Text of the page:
Why we're here:
This blog is to highlight the unjust persecution of legitimate non-TV users at the hands of TV Licensing. These people do not require a licence and are entitled to live without the unnecessary stress and inconvenience caused by TV Licensing's correspondence and employees.

If you use equipment to receive live broadcast TV programmes, or to watch or download on-demand programmes via the BBC iPlayer, then the law requires you to have a licence and we encourage you to buy one.

If you've just arrived here from a search engine, then you might find our Quick Guide helpful.

Saturday, 21 July 2018

Cliff Wins BBC Privacy Case


On 14th August 2014 police executed a search warrant at Sir Cliff Richard's former Berkshire home.

The warrant was granted in relation to Operation Yewtree - the ongoing police investigation into child sex abuse at various institutions, most notably the BBC.

Sir Cliff became the focus of police attention after an allegation that he had behaved improperly towards an adolescent boy at a 1980s Billy Graham evangelist rally in Sheffield. Owing to the Sheffield connection the Metropolitan Police, which was heading up Yewtree nationally, passed the allegations to South Yorkshire Police for further investigation.

Having first colluded with South Yorkshire Police a month before the warrant was executed, BBC journalists were positioned at various vantage points around the Sunningdale property at the time the search teams entered.

A BBC helicopter buzzed overhead as the police sifted their way through Sir Cliff's personal belongings. Voyeuristic BBC camera lenses were aimed over walls and through foliage to catch that fleeting, intimate glimpse of the 77-year-old star's turmoil.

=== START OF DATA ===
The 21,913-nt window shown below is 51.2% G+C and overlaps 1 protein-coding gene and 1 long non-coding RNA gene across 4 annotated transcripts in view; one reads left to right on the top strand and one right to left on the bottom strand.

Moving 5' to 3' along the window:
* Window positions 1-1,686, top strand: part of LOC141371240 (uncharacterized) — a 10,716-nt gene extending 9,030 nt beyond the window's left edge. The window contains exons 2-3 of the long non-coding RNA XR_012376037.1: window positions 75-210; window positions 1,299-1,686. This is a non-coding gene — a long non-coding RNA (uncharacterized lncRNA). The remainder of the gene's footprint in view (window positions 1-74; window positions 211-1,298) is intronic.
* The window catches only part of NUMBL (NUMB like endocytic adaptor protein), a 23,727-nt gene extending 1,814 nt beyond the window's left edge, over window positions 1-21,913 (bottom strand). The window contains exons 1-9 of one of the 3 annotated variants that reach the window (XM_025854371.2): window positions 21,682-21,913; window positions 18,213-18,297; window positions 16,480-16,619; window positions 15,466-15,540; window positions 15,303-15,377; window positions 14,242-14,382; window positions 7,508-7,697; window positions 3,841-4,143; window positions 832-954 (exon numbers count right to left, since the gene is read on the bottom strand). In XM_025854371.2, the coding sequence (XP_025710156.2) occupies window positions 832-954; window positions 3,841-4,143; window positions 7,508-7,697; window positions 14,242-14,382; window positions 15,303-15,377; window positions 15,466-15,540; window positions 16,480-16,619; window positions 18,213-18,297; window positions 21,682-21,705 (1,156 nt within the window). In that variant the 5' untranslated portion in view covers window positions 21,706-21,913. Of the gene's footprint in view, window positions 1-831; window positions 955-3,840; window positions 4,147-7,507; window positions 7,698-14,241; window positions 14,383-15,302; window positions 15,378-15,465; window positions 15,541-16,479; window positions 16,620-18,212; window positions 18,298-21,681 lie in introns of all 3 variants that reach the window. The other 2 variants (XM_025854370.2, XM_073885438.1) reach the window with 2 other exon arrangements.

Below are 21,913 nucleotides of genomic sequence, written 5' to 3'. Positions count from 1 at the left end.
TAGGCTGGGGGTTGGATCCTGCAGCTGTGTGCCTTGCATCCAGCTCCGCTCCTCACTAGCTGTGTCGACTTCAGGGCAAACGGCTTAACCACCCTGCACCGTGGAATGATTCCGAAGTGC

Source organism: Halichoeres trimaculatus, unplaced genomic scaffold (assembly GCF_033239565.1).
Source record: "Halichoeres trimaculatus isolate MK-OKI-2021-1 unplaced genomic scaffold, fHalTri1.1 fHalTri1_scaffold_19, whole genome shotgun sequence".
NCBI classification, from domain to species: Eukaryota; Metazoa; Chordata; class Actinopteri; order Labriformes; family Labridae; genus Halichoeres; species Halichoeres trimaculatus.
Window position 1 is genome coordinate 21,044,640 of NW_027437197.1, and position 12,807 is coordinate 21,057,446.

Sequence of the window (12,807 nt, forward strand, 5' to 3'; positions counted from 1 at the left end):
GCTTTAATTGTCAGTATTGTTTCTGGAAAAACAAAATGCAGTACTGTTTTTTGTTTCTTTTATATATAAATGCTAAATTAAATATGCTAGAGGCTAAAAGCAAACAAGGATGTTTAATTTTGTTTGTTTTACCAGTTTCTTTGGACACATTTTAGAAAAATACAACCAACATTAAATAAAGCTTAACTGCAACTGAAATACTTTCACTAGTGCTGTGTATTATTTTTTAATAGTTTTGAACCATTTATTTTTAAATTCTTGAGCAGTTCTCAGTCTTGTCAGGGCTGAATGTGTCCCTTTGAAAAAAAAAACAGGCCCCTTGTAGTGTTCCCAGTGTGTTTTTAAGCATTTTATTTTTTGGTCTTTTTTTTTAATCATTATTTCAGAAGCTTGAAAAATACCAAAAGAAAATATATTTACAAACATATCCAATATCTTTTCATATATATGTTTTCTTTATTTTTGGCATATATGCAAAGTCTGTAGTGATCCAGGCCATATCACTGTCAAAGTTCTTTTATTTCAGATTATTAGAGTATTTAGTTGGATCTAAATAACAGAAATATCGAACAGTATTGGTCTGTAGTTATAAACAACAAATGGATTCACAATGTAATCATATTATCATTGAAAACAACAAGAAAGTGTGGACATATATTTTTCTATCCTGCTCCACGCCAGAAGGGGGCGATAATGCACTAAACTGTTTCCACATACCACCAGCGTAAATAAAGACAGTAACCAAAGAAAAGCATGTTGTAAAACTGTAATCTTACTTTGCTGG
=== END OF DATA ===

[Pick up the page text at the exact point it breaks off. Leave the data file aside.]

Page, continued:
From the outset Sir Cliff strenuously denied any wrongdoing. He has not been charged with any offences nor, to the best of our knowledge, did the search uncovered any incriminating evidence against him. As this recent judgment demonstrates, there is no stain on his character.

South Yorkshire Police has already admitted liability and paid Sir Cliff substantial damages (£400,000) and legal costs.

The High Court has just ruled that the BBC breached Sir Cliff's privacy by naming him and broadcasting footage of the search. 

In his judgement, Mr Justice Mann rejected the BBC's case that its reporting was justified under rights of freedom of expression and of the press.

He ruled that a suspect in a police investigation "has a reasonable expectation of privacy" and while Sir Cliff being investigated "might be of interest to the gossip-monger", there was not a "genuine public interest" case.

The BBC has been ordered to pay Sir Cliff damages of £210,000, but the final cost to the licence fee payer will run into several million after legal costs have been settled. To make matters worse the BBC is contemplating an appeal against the judgment, which will no doubt prove an expensive waste of time.

This is one case where the BBC really should just hold its hands up and accept liability, but yet again it seems incapable of doing so.

No comments: